But the most dangerous consequence of this resolution is that it makes peace much more difficult to achieve because it sends a false message to the Palestinians that they can achieve a state through the United Nations rather than through direct negotiations with Israel.
The Palestinian leadership has refused to accept Prime Minister Netanyahu's offer to negotiate without preconditions, and this refusal has now been rewarded. The resolution neglects to mention that Israel offered the Palestinians a state, an end to the occupation and settlements, and peace in 2000 - 2001 as well as in 2008, but the Palestinian leadership did not accept either of these offers. They will continue in this rejectionist mode, fortified by this one sided resolution.
Why then did President Obama, in his parting days, tie the hands of his successor? He was certainly not reflecting the will of the people or of congress. Both the Senate and the House are strongly opposed to this resolution, as are many people within the Obama administration.
Nor is this an issue on which Israelis are divided. There is no Israeli leader who supports this resolution.
President Obama would never have allowed it to go forward before the recent presidential election, but now that he has nothing at stake he can place his personal interests above those of the country, his party and peace. He may believe that this action (or inaction) will burnish his legacy, but he is wrong. It will only solidify his reputation as one of the worst foreign policy presidents in modern history. A president who bears significant responsibility for the tragedy of Syria, the empowerment of Russia and Iran, and the weakening of America's standing in the world.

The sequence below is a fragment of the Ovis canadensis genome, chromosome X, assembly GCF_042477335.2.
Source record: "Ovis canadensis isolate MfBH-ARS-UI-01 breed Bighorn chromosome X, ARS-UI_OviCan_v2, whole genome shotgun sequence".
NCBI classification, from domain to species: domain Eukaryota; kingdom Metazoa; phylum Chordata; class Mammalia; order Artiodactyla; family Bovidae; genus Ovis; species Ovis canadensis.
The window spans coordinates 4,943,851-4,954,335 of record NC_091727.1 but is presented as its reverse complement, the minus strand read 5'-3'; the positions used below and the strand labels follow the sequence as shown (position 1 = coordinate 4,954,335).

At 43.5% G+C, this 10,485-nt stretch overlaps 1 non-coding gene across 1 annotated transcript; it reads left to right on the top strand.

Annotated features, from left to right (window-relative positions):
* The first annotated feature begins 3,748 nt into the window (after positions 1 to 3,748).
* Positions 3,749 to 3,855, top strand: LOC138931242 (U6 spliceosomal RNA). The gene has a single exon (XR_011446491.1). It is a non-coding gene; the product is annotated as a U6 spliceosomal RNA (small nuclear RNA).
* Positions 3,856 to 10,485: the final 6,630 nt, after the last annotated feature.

There are many who believe that he allowed this resolution to be enacted as a way of getting even with Israeli Prime Minister Netanyahu, but a president should never act on personal pique or on a desire to get even with those who he believes have crossed him.
This is a sad day for America, for Israel and for the prospects of peace in the Middle East. Congress can try to ameliorate the tragic effects of this resolution and untie the hands of the incoming President. It can and should enact legislation declaring that it is the policy of the United States that the only road to peace between Israel and the Palestinians is by direct negotiation and not through the U.N., and that this resolution does not represent the policy of the United States.
The legislation should also prohibit the expenditure, directly or indirectly, of any U.S. funds to implement this resolution.
President Obama would not sign such a law, but President Trump would likely do so. This legislation should be enacted by an overwhelming bipartisan vote, since Congressional Democrats and Republicans alike have expressed opposition to Obama's refusal to veto the resolution.
It is important that bipartisanship over Israel continue despite recent efforts to end it by turning the Democratic party against Israel.
Israel will survive this resolution as it has survived many other biased attacks. The real question is: Can the peace process survive? There is little doubt that this resolution has not contributed to peace, to the status of the U.N., to the reputation of President Obama or to basic decency.